I am glad to see that the Higgs signal we have discovered last July continues to raise the interest of well-learned laypersons around the world. The confirmation this time comes from the fact that three readers of this blog have decided to challenge my bet that the two signals found by ATLAS in the gamma-gamma and ZZ decay modes, which presently have a discrepant measured mass, are no hint of two distinct resonances, but rather a systematic effect.

The details of the status of ATLAS measurements of the Higgs boson are in this post, where I originally proposed the bet. I offered up to five $100 bets that the two signals will never make it to a public claim by ATLAS, and will rather be reconciled with the single observed signal of CMS. Here is the stipulation I proposed:

If, by analyzing larger datasets, either the ATLAS or the CMS experiments will claim strong evidence or discovery (larger than four standard deviations) for two distinct resonances in the 120-130 GeV region in their searches for Higgs-like particles before July 1st, 2015, Tommaso Dorigo will pay $100 to XXX.

If, on the other hand, within the said time frame no such claim will be made by either ATLAS or CMS or both, XXX will pay $100 to Tommaso Dorigo.

Conceding the bet will entail a written statement on the blog of Tommaso Dorigo, and the sending of the money through wire transfer or other mean at the request of the winner.

As you can see, I was really lose both in the requirement of significance (4 sigma being enough, provided that a CERN experiment stands behind the claim), in the time frame (I am willing to wait until July 2015), in the mass window where two states may pop up (even at different places than the two mass measurements currently offered by ATLAS), and in the allowing both CMS or ATLAS to come forth with a public claim.

Also, I did not specify that one of the two states should decay preferentially to ZZ pairs and the other to gamma-gamma pairs as seen by ATLAS, or anything of the kind: so if a new weird Higgs-like particle, even one decaying to two positive muons, should be published at 129.9 GeV with the first few months worth of 13-TeV data, I will still lose my bet -regardless of the fact that such a thing could in no way have contributed to the presently observed ATLAS signals.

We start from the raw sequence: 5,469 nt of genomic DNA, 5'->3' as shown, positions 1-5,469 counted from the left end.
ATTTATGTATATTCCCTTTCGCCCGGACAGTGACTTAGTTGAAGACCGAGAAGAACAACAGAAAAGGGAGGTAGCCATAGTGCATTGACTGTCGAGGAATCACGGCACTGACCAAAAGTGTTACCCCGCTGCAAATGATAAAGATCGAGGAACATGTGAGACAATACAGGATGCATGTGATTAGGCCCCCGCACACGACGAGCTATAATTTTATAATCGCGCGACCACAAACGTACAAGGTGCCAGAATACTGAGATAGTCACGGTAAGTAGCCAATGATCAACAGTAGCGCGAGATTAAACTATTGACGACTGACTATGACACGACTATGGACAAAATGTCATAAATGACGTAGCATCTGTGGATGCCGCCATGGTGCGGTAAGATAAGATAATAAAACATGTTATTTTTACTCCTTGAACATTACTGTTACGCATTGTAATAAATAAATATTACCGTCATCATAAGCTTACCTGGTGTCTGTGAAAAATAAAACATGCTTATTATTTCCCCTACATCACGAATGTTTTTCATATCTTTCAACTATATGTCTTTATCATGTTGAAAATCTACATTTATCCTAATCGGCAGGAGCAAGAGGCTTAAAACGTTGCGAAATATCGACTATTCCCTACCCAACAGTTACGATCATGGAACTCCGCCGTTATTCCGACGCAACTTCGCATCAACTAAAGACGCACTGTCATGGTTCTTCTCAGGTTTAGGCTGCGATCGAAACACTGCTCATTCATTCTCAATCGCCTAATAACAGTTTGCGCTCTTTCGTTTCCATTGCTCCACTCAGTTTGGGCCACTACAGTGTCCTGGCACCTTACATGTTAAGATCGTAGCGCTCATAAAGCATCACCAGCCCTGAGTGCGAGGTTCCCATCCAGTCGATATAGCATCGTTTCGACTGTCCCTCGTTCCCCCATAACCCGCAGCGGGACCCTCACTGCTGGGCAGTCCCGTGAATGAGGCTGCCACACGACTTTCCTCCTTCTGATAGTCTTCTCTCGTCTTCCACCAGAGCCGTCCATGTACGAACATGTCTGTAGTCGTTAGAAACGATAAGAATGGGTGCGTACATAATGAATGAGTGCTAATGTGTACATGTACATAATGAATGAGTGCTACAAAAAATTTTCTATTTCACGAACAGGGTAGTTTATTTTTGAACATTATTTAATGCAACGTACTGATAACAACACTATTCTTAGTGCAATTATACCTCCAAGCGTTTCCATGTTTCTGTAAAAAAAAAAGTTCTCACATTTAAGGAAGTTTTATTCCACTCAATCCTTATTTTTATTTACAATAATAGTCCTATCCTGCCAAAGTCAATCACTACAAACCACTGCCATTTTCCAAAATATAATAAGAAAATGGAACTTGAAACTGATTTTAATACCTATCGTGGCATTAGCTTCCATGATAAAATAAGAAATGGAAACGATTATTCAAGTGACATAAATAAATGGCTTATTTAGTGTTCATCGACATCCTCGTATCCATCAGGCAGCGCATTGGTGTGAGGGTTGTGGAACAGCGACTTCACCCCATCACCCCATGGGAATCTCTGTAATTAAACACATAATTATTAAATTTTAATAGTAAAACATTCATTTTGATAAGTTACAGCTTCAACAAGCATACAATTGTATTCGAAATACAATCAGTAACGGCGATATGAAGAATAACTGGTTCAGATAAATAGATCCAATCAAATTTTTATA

Currently, as I said, there are three takers: D. South, J. Lea, and C. Prohn. I am not disclosing their full names here, but they should do so themselves by writing a note in the comments thread below to confirm their acceptance of the stipulation.

Note that two more readers can take the bet (in the by now fixed stipulation above) if they so please, but they must of course provide some guarantee that they will pay if they lose the bet, as two of the three named persons already have done (I am waiting for something from mr. Prohn yet).

This will be fun! And, as I have noted several times here in the past, placing bets on particle discoveries is a nice way to make physics research more popular.

Also, I should remind you that I already won a $200 bet with Tony Smith (on the existence of more resonances, a topic similar to the one discussed here), and I am about to win a $250 bet with Gordon Watts (on the discovery of new physics with 10/fb of LHC data), and a $750 bet with Jacques Distler on the same topic. Gordon already conceded the bet, while Jacques is correctly waiting until the end of the stipulated period (one year after the delivery of 10/fb datasets by LHC to the experiments). Ah, by the way: Gordon, you should write a post here about conceding the bet, and pay the sum to the charity I indicated! (Note that only with Gordon did we agree to donate the won amount - I am happy to spend whatever I win in good wine or other mundane activities or goods...)

So I have been winning bets - but I might be wrong on this one!